• Now, without version, you have mydep.jar which is not overriden by the most recent version because "it already exists", thus the "old" file stay in place and get included in the EAR.

Conclusion: Maven plugins are not able to differentiate with a 100% certainty if an element is from a previous build or a new one. When you are updating your build configuration, you should always call clean to ensure there won't be a collision between old and new build elements. Even without build configuration changes, it may be necessary to call clean - but that's another matter.

I would recommend to always call clean when running a build, unless no collision is possible and it provides a real value such as a time gain because rebuilding the entire project is too long or other reasons justifying it.

EDIT: as per @JF Meier request for sources, the Running Maven guide provides advice as per the clean goal and the related inconsistency risks:

Inconsistent output

Most plugins are optimized to know if they have to execute their task. In some cases the output can be polluted from a previous build and the end result is not what you expected. In such rare situations you can call the clean phase which means: remove the output directory. You can also call it as mvn clean verify which means: first clean up the output directory, next build the project and verify the outcome.

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  • That seems more precise than my answer: +1 – VonC Nov 26 '17 at 15:24
  • Very interesting answer. It sounds plausible to me and is already helpful, but would be even greater with some sources. – JF Meier Nov 28 '17 at 8:23
  • Glad it helps. It's hard to give "sources" as such apart the plugins doc and source code itself. My answer is entirely based on logical deduction from a few simple facts: 1. when building, you'll generate files into target (or the configured build directory), and generated files may change if you update your build config (such as dependencies); 2. EAR Plugin includes entire directories and cannot know if a file if from current or previous build; 3. running multiple builds without clean, you'll risk having older unwanted files into your EAR as per 1 and 2. – Pierre B. Nov 28 '17 at 10:04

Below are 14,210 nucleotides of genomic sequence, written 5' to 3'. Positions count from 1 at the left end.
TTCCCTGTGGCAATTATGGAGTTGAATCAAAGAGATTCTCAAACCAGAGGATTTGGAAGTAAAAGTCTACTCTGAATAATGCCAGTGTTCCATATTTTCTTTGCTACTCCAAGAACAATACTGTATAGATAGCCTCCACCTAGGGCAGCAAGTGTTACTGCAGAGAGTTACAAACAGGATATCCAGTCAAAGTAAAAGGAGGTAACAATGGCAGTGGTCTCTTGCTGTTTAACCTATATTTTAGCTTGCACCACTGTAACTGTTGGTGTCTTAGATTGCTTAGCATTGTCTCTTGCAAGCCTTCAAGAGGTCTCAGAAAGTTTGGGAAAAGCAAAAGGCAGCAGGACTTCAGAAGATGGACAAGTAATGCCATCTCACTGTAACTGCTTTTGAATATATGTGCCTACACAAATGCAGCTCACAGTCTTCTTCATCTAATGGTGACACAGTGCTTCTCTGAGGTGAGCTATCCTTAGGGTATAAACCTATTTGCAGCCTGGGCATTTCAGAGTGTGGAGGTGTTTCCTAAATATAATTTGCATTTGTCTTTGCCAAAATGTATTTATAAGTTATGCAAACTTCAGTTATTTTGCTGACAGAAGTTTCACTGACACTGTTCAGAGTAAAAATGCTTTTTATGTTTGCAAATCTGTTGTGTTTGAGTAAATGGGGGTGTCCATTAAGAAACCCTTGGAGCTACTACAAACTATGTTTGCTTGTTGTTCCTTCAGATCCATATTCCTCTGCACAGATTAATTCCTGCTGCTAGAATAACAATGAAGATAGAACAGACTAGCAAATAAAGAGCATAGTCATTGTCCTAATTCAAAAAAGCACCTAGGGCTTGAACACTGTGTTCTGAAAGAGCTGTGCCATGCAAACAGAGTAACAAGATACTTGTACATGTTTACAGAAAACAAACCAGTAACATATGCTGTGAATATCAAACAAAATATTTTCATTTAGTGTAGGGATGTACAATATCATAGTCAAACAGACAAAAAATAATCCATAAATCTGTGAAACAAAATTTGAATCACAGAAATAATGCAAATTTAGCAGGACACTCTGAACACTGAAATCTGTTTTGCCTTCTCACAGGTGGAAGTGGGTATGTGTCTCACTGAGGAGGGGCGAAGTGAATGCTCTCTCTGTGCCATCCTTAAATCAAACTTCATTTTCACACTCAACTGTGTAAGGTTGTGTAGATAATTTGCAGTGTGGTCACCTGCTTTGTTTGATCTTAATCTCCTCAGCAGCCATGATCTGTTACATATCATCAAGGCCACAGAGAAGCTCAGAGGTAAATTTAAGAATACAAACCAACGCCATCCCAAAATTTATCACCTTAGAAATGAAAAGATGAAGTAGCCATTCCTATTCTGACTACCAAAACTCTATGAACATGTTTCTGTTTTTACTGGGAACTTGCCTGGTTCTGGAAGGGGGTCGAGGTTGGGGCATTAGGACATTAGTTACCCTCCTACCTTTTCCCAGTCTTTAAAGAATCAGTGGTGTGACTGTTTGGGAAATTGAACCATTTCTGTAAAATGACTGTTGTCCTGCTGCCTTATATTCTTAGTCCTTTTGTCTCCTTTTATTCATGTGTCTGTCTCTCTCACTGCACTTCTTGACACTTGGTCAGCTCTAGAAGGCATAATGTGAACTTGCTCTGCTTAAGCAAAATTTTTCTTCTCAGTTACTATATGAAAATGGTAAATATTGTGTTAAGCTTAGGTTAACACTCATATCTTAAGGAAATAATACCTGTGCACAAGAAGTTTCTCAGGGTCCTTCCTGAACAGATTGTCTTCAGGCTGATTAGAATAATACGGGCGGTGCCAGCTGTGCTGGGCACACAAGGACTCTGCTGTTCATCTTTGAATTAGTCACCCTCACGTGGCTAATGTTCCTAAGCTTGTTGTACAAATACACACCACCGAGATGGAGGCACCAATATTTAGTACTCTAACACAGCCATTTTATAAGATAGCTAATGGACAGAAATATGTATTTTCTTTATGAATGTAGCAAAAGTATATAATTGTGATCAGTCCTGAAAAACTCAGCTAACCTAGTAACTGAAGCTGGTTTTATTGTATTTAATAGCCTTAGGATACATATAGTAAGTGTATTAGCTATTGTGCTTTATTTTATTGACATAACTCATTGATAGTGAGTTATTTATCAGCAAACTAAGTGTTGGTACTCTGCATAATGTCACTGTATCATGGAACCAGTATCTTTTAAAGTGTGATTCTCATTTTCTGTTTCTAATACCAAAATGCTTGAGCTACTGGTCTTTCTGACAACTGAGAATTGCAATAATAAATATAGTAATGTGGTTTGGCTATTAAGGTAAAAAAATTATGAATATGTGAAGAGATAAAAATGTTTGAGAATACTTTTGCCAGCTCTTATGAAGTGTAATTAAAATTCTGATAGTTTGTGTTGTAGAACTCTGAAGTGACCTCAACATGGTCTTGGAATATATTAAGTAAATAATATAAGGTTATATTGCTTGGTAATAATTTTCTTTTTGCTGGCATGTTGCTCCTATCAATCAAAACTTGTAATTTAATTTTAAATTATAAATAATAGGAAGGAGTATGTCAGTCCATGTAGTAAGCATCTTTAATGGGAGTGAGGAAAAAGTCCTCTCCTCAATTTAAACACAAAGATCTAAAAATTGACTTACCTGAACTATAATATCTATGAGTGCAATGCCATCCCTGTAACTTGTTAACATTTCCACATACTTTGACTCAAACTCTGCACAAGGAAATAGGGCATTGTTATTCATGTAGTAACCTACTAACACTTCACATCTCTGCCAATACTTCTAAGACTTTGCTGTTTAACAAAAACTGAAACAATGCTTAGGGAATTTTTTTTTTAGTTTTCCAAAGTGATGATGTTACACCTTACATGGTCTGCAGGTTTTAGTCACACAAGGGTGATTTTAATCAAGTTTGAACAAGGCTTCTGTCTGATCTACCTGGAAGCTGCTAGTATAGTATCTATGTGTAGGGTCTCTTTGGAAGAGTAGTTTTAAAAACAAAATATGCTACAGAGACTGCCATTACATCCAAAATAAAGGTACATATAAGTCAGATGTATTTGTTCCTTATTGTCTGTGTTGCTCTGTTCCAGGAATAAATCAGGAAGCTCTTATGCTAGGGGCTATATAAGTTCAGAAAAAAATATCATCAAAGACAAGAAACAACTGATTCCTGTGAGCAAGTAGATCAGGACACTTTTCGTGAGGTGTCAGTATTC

• ... Still I found a little piece of literature that may provide a proper source, I edited the answer. – Pierre B. Nov 28 '17 at 10:18
  • @PierreB. Thanks. I just wonder: Your source speaks about "rare situations", but your deduction suggests that this is the usual case (at least for war/ear building). – JF Meier Nov 28 '17 at 12:25

See if the issue persists by compiling the latest version of maven-ear-plugin (3.0.0, more recent than 2.10.2, itself more recent than the official 2.12.1)

As you can see in the latest code EarMojo.java, the function copyModules() has changed from the 2.10.1 implementation, and might be more robust.

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The ear archive bundles all the project dependencies into a zip (following a structure specified by the ear format). The archive is built in two phases, first the ear-maven-plugin collects the project dependencies and then creates the archive. These dependencies are copied into the ${project.build.directory}.

So, clean should always be used with this plug-in, to prevent any inconsistencies caused by appending dependencies into a directory where a previous execution might have copied another snapshot of the dependencies. If clean phase is skipped, the ${project.build.directory} directory will not be truncated, which will most probably cause inconsistencies in the constructed package.